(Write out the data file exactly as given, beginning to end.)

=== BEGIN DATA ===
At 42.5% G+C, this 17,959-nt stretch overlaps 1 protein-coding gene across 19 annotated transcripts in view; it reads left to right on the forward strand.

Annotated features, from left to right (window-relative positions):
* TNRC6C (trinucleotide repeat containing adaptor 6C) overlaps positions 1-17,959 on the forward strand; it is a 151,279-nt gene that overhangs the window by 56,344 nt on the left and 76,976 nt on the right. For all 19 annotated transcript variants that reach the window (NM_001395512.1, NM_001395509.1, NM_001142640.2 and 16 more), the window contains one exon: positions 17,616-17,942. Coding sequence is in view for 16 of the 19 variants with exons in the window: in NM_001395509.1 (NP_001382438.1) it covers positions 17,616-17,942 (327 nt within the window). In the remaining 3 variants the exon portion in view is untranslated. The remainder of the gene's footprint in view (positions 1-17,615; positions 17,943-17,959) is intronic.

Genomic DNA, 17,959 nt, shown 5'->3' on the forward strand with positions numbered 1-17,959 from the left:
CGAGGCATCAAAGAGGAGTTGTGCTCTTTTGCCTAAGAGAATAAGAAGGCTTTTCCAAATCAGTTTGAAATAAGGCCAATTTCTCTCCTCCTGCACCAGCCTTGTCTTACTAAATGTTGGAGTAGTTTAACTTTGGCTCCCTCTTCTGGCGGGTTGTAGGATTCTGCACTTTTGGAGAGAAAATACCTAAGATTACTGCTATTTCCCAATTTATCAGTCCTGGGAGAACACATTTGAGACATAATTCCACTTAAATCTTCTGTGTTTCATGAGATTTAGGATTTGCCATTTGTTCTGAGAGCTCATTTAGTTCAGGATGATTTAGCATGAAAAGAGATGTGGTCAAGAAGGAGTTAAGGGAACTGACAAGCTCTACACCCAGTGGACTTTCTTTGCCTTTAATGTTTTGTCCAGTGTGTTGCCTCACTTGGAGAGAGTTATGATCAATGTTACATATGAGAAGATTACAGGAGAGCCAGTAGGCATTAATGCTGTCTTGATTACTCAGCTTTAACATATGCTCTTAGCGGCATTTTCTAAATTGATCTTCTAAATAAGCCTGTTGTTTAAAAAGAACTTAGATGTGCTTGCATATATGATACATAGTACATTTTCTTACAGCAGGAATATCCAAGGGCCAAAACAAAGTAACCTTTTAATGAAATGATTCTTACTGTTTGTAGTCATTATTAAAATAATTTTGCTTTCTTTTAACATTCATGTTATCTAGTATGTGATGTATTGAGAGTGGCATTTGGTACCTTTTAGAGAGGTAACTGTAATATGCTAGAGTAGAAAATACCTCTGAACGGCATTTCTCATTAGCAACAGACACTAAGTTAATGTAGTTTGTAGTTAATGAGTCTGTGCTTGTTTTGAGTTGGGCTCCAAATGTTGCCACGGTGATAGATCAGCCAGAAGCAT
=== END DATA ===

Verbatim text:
At 42.5% G+C, this 17,959-nt stretch overlaps 1 protein-coding gene across 19 annotated transcripts in view; it reads left to right on the forward strand.

Annotated features, from left to right (window-relative positions):
* TNRC6C (trinucleotide repeat containing adaptor 6C) overlaps positions 1-17,959 on the forward strand; it is a 151,279-nt gene that overhangs the window by 56,344 nt on the left and 76,976 nt on the right. For all 19 annotated transcript variants that reach the window (NM_001395512.1, NM_001395509.1, NM_001142640.2 and 16 more), the window contains one exon: positions 17,616-17,942. Coding sequence is in view for 16 of the 19 variants with exons in the window: in NM_001395509.1 (NP_001382438.1) it covers positions 17,616-17,942 (327 nt within the window). In the remaining 3 variants the exon portion in view is untranslated. The remainder of the gene's footprint in view (positions 1-17,615; positions 17,943-17,959) is intronic.

Genomic DNA, 17,959 nt, shown 5'->3' on the forward strand with positions numbered 1-17,959 from the left:
CGAGGCATCAAAGAGGAGTTGTGCTCTTTTGCCTAAGAGAATAAGAAGGCTTTTCCAAATCAGTTTGAAATAAGGCCAATTTCTCTCCTCCTGCACCAGCCTTGTCTTACTAAATGTTGGAGTAGTTTAACTTTGGCTCCCTCTTCTGGCGGGTTGTAGGATTCTGCACTTTTGGAGAGAAAATACCTAAGATTACTGCTATTTCCCAATTTATCAGTCCTGGGAGAACACATTTGAGACATAATTCCACTTAAATCTTCTGTGTTTCATGAGATTTAGGATTTGCCATTTGTTCTGAGAGCTCATTTAGTTCAGGATGATTTAGCATGAAAAGAGATGTGGTCAAGAAGGAGTTAAGGGAACTGACAAGCTCTACACCCAGTGGACTTTCTTTGCCTTTAATGTTTTGTCCAGTGTGTTGCCTCACTTGGAGAGAGTTATGATCAATGTTACATATGAGAAGATTACAGGAGAGCCAGTAGGCATTAATGCTGTCTTGATTACTCAGCTTTAACATATGCTCTTAGCGGCATTTTCTAAATTGATCTTCTAAATAAGCCTGTTGTTTAAAAAGAACTTAGATGTGCTTGCATATATGATACATAGTACATTTTCTTACAGCAGGAATATCCAAGGGCCAAAACAAAGTAACCTTTTAATGAAATGATTCTTACTGTTTGTAGTCATTATTAAAATAATTTTGCTTTCTTTTAACATTCATGTTATCTAGTATGTGATGTATTGAGAGTGGCATTTGGTACCTTTTAGAGAGGTAACTGTAATATGCTAGAGTAGAAAATACCTCTGAACGGCATTTCTCATTAGCAACAGACACTAAGTTAATGTAGTTTGTAGTTAATGAGTCTGTGCTTGTTTTGAGTTGGGCTCCAAATGTTGCCACGGTGATAGATCAGCCAGAAGCAT